The CHW narrative also relies on the idea that the entire process of liturgical reform, going back to the original Liturgical Movement, was inspired by the Holy Spirit, and therefore, to question its value is to “inherently den(y) the validity of the liturgical renewal as a genuine work of Holy Spirit in the contemporary Church.” (I make bold to insert here an observation of my own and my colleagues, that their presentation of the Liturgical Movement in their first article is inexcusably sloppy, since it falsely treats it as if were ONE movement with ONE set of ideas, which then flowed perfectly into Sacrosanctum Concilium and the post-Conciliar reform. This ignores both the range of ideas within the Liturgical Movement, and the flagrant contradiction between its aspirations and the results of the reform.) As Dom Alcuin rightly points out, this simply assumes too much: “they are practically making the liturgical reforms themselves a matter of faith, of Divine Revelation, to be believed in by all the faithful. But the reforms are not. They are the product of prudential judgements of men... Certainly, these men did (we hope) fervently invoke God the Holy Spirit to assist them in their work—and in this life we shall never know to what extent He did so assist them. (Could God the Holy Spirit really have been personally responsible for all the errors that resulted in Eucharistic Prayer II?) It is therefore not the sin of blasphemy to question the liturgical reform any more that it is blasphemy to assert that the College of Cardinals is perfectly capable of invoking the Holy Spirit at the beginning of a conclave and then of electing a truly bad pope, as any history of the papacy more than clearly demonstrates.”

Esto. It has been more than fifty years since the reforms were promulgated, and at this point, it would be unreasonable to expect anything else or anything better. In regard to CHW specifically, it remains only to note that they are open to the idea of a future correction of some of the more infelicitous aspects of the reform. However, as Dom Alcuin notes, this puts them, of course, into direct conflict with the current party line that the reform is “irreversible”, which either means that the Church is stuck with (e.g.) Eucharistic Prayer II forever, or it means nothing at all.

All that being said, it is the introductory section of this essay that really makes it a permanently valuable contribution to the on-going debate in the Church about reform and renewal, and the reason why I urge you so strongly to read and share it. Simply put, there is a healthy, reasonable, theologically sound approach to Vatican II, which is to treat it as one among many ecumenical councils, which (Dom Alcuin writes), “outlined policies which were judged to be expedient at the time and which were to be interpreted in a hermeneutic of continuity with the Church’s Tradition, including the dogmatic definitions of the other twenty Ecumenical Councils of the Church.”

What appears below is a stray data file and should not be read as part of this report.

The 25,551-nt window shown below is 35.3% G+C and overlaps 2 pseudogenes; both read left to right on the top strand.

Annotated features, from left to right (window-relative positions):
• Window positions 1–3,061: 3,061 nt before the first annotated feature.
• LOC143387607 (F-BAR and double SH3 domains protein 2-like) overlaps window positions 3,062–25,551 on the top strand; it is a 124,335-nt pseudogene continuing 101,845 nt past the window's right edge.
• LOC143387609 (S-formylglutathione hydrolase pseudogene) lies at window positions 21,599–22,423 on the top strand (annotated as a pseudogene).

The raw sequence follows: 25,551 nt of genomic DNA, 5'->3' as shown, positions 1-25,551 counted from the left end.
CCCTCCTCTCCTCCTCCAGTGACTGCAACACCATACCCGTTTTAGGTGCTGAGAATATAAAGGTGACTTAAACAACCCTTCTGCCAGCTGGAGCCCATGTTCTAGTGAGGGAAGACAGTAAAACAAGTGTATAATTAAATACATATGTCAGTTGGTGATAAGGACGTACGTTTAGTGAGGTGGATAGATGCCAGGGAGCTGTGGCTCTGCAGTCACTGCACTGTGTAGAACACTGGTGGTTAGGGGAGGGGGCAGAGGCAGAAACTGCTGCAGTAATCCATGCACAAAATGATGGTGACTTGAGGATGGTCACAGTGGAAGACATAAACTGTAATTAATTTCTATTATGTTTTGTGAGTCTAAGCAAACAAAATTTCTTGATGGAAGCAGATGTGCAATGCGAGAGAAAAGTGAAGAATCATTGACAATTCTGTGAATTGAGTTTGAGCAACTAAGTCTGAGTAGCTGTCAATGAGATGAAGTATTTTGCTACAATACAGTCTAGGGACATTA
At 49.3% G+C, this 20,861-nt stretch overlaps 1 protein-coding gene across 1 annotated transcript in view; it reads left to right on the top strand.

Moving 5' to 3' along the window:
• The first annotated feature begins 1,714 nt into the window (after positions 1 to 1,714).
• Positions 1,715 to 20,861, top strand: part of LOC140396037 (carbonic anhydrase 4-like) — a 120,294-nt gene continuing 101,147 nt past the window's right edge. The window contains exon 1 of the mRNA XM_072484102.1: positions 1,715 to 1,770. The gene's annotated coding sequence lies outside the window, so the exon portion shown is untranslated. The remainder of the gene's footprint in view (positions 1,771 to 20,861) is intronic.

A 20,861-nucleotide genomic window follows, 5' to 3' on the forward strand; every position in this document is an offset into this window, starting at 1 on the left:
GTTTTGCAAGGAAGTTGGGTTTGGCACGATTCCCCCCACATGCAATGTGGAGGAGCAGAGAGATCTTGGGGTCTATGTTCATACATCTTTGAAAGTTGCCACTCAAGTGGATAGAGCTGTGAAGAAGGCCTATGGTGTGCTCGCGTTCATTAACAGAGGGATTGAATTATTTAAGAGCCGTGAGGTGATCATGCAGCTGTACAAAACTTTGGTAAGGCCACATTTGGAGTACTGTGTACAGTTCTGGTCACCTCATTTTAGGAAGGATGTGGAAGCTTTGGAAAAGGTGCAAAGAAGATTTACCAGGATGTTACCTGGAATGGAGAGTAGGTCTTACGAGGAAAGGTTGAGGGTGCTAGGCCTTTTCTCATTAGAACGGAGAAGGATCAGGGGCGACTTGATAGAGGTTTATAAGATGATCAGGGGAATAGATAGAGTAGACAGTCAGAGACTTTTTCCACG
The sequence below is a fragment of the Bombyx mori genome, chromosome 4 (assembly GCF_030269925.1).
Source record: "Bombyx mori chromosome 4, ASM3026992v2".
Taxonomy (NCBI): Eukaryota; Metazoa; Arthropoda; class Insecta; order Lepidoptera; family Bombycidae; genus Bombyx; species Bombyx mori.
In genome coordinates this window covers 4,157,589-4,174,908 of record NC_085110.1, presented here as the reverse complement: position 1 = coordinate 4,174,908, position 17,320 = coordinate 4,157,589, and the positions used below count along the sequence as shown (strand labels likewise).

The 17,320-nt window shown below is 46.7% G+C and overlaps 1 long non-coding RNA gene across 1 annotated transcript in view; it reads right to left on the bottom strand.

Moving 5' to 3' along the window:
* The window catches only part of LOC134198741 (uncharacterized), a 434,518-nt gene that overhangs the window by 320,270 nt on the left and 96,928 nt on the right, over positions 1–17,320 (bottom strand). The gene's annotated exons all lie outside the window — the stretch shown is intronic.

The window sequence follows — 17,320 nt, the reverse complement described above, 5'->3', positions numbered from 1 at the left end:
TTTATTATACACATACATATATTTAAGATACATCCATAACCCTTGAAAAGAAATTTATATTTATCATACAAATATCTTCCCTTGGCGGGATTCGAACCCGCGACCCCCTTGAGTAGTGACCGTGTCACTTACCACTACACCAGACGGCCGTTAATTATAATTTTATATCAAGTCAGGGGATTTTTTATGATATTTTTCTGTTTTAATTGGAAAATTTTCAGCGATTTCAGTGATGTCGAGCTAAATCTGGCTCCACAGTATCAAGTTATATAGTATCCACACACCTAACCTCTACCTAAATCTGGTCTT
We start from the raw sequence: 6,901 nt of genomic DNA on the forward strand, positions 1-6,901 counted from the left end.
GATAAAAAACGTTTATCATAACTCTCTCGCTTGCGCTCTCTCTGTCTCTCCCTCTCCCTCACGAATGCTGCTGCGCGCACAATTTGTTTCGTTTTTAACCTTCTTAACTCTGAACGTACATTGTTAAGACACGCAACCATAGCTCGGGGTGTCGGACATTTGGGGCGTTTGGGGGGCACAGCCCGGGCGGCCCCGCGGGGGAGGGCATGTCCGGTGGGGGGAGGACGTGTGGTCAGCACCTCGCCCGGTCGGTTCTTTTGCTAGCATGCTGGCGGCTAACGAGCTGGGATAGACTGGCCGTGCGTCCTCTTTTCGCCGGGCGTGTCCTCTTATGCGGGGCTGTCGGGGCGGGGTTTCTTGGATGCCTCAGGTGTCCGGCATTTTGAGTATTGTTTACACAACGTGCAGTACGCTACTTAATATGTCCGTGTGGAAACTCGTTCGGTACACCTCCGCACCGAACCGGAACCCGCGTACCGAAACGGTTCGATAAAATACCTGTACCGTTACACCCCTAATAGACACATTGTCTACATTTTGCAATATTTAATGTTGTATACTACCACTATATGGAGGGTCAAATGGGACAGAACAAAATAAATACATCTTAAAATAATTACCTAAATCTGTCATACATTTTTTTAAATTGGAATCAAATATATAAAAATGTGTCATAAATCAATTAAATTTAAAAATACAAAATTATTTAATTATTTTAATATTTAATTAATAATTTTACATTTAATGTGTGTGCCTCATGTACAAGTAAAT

But there also exists an unhealthy, unreasonable, and theologically unsound version of Vatican II which can be summed up in six words: “Vatican II changed all of that.” Dom Alcuin explains more fully: “Vatican II changed all of that, radically, irreversibly,” where ‘that’ stands for any previous liturgical, doctrinal, moral, or pastoral teaching or practice that is deemed inapplicable (read ‘inconvenient’) to contemporary man.” This is what he calls the “super-dogma.” The post-Conciliar reform is the most immediately tangible sign of this super-dogma, and the unhealthy grip which it has on the Church, and therefore, to question the reform is to question not the legitimate Vatican II, one council among many in a line of continuity that goes back to Christ and the Apostles, but the super-dogma wrongly built out of it.

“When we recognise this super-dogma for what it actually is—a lie upon which generations of clergy and laity have built their ecclesiastical careers ... we can begin to understand the manic severity that is meted out to those who refuse to subscribe to it and, indeed, we can begin to comprehend the extreme lengths to which its devotees will go in propping up and jealously defending everything that they have built upon this foundation, most especially the reformed liturgy. For the new liturgy is the touchstone of Vatican II. It is the single thread by which (in the minds of many) the Council (of their own conception) hangs.”

As I said above, I do not pretend to do this essay justice by summarizing it here, and it is important to qualify that Dom Alcuin does not ascribe the fullness of this super-dogma to CHW. However, whether they will it so or no, their attempt to brand the embrace of the historical Roman Rite as a rejection of Vatican II cannot stand UNLESS Vatican II is accepted in its super-dogma version, which is unhealthy, unreasonable, and theologically unsound, and now, after sixty years, possibly THE single greatest obstacle to authentic reform in the Church as a whole. I therefore congratulate Dom Alcuin for his elucidation of this very important point, and repeat my encouragement to everyone to read the essay in full.

ADDENDUM: just today, One Peter Five has another superb article, this time by Mr John Byron Kuhner, a fitting commemoration of the octave of Dom Alcuin’s piece. This paragraph gives a neat de facto summary of the most basic problem with CHW’s article.

“That the (Novus Ordo) Mass is a papal rather than a conciliar creation does not make it any less valid for Catholics, of course; but it does make it clear that discussions of it should be separated from discussions of the Council. (my emphasis) And whereas Paul permitted resistance from clerics of a modernizing tendency, even to his own decrees, Chiron is able to document his forceful crackdown on the use of older form of the Mass. He was capable of resolve against Tradition more than resolve against experimentation.”

More recent articles:

For more articles, see the NLM archives: